Swimming Toys & Their Uses
Laurie Lawrence provides an interesting article on swimming toys.
Toys can be a very useful tool for a swimming lesson. Young swimmers love using toys in their lesson and they can be a huge help for swimming instructors and parents. Toys come in a variety of shapes, sizes and colours. Swimmers are limited only to their imagination for toys and their uses. Here are some suggestions for using toys within a lesson.
Choose Appropriate Toys
There are a multitude of toys out there available to purchase for swimming lessons. Some toys are created specifically for swimming lessons, others can be found in your local store and will work well for learning experiences.
- Quick drying toys are better for hygiene and storage.
- Ensure toys are small enough to fit in young swimmers hands and light enough for small hands to lift and manoeuvre.
- Bright colours are easily spotted in the water and a big hit with swimmers of all ages and abilities.
Ensure toys are regularly cleaned and changed to keep germs at bay. If toys are changed around often it also keeps swimmers imaginations engaged and excited.
- Use a non-toxic cleaning agent, as toys will end up in mouths!
- Ensure any water is squeezed or emptied out of toys.
- Store toys in an open basket or in an area where they will dry easily.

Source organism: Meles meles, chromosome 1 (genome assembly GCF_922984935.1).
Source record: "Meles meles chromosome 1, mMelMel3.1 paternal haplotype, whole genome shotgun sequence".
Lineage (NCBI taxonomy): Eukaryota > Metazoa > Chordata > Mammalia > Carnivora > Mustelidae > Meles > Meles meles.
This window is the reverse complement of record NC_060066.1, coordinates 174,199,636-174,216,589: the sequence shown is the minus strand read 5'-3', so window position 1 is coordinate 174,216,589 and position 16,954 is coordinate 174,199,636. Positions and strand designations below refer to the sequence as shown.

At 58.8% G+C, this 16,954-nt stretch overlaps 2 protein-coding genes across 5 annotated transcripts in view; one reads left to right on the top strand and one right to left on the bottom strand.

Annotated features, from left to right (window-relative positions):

Swimming Related Purpose
When using toys in a swimming lesson ensure that they are being used with a swimming related purpose. Swimmers should paddle towards a toy and then pick it up as a reward. Parents can place the toy on the water and swimmers can kick towards it to enhance kicking skills. Swimmers can hold a toy above their face when back floating for distraction and engagement.
“Swimmers should never just hold a toy in their hand and swim with it – this isn’t promoting good swimming practice. Instructors should use their imagination and prepare their lessons so that toys are useful to their teaching – not a hindrance to the group”.
There are many types of toys for use within a swimming lesson. These include but are not limited to mats, slides, kickboards, hoops, noodles, balls, cars, dive rings and puppets. Instructors should be able to run an effective swimming lesson with and without toys and educate parents of appropriate use of toys within the lesson.
Swimmers of all ages can benefit from the use of toys within the lesson. It’s important that instructors plan well for their use and constantly review and reflect on how toys affect the flow of their lesson.
What experiences have you had with using toys in your lesson?
Any favourite toys that you’ve found in your teaching?
Let us know here